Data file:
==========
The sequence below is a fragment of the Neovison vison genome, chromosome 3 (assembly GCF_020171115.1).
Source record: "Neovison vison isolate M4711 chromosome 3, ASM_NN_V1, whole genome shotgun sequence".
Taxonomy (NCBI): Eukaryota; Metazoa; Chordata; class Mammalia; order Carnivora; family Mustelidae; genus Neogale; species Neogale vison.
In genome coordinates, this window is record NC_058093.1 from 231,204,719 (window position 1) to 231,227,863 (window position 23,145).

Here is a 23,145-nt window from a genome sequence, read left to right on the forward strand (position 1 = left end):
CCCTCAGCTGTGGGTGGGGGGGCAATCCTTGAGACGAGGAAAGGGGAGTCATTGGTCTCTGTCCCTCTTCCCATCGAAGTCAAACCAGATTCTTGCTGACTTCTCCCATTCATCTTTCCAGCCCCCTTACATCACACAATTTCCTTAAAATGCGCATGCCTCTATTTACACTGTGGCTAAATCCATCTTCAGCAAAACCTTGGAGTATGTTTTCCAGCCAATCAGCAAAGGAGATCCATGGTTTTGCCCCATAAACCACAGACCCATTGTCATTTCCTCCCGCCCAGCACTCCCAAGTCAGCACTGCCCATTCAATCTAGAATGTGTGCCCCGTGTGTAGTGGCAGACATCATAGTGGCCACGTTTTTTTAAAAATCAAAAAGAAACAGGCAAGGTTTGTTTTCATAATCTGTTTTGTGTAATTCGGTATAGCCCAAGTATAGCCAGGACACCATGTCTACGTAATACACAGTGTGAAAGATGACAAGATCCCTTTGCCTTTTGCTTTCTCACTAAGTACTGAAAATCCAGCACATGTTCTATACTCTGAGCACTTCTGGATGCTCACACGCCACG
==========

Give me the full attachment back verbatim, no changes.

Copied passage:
The sequence below is a fragment of the Neovison vison genome, chromosome 3 (assembly GCF_020171115.1).
Source record: "Neovison vison isolate M4711 chromosome 3, ASM_NN_V1, whole genome shotgun sequence".
Taxonomy (NCBI): Eukaryota; Metazoa; Chordata; class Mammalia; order Carnivora; family Mustelidae; genus Neogale; species Neogale vison.
In genome coordinates, this window is record NC_058093.1 from 231,204,719 (window position 1) to 231,227,863 (window position 23,145).

Here is a 23,145-nt window from a genome sequence, read left to right on the forward strand (position 1 = left end):
CCCTCAGCTGTGGGTGGGGGGGCAATCCTTGAGACGAGGAAAGGGGAGTCATTGGTCTCTGTCCCTCTTCCCATCGAAGTCAAACCAGATTCTTGCTGACTTCTCCCATTCATCTTTCCAGCCCCCTTACATCACACAATTTCCTTAAAATGCGCATGCCTCTATTTACACTGTGGCTAAATCCATCTTCAGCAAAACCTTGGAGTATGTTTTCCAGCCAATCAGCAAAGGAGATCCATGGTTTTGCCCCATAAACCACAGACCCATTGTCATTTCCTCCCGCCCAGCACTCCCAAGTCAGCACTGCCCATTCAATCTAGAATGTGTGCCCCGTGTGTAGTGGCAGACATCATAGTGGCCACGTTTTTTTAAAAATCAAAAAGAAACAGGCAAGGTTTGTTTTCATAATCTGTTTTGTGTAATTCGGTATAGCCCAAGTATAGCCAGGACACCATGTCTACGTAATACACAGTGTGAAAGATGACAAGATCCCTTTGCCTTTTGCTTTCTCACTAAGTACTGAAAATCCAGCACATGTTCTATACTCTGAGCACTTCTGGATGCTCACACGCCACG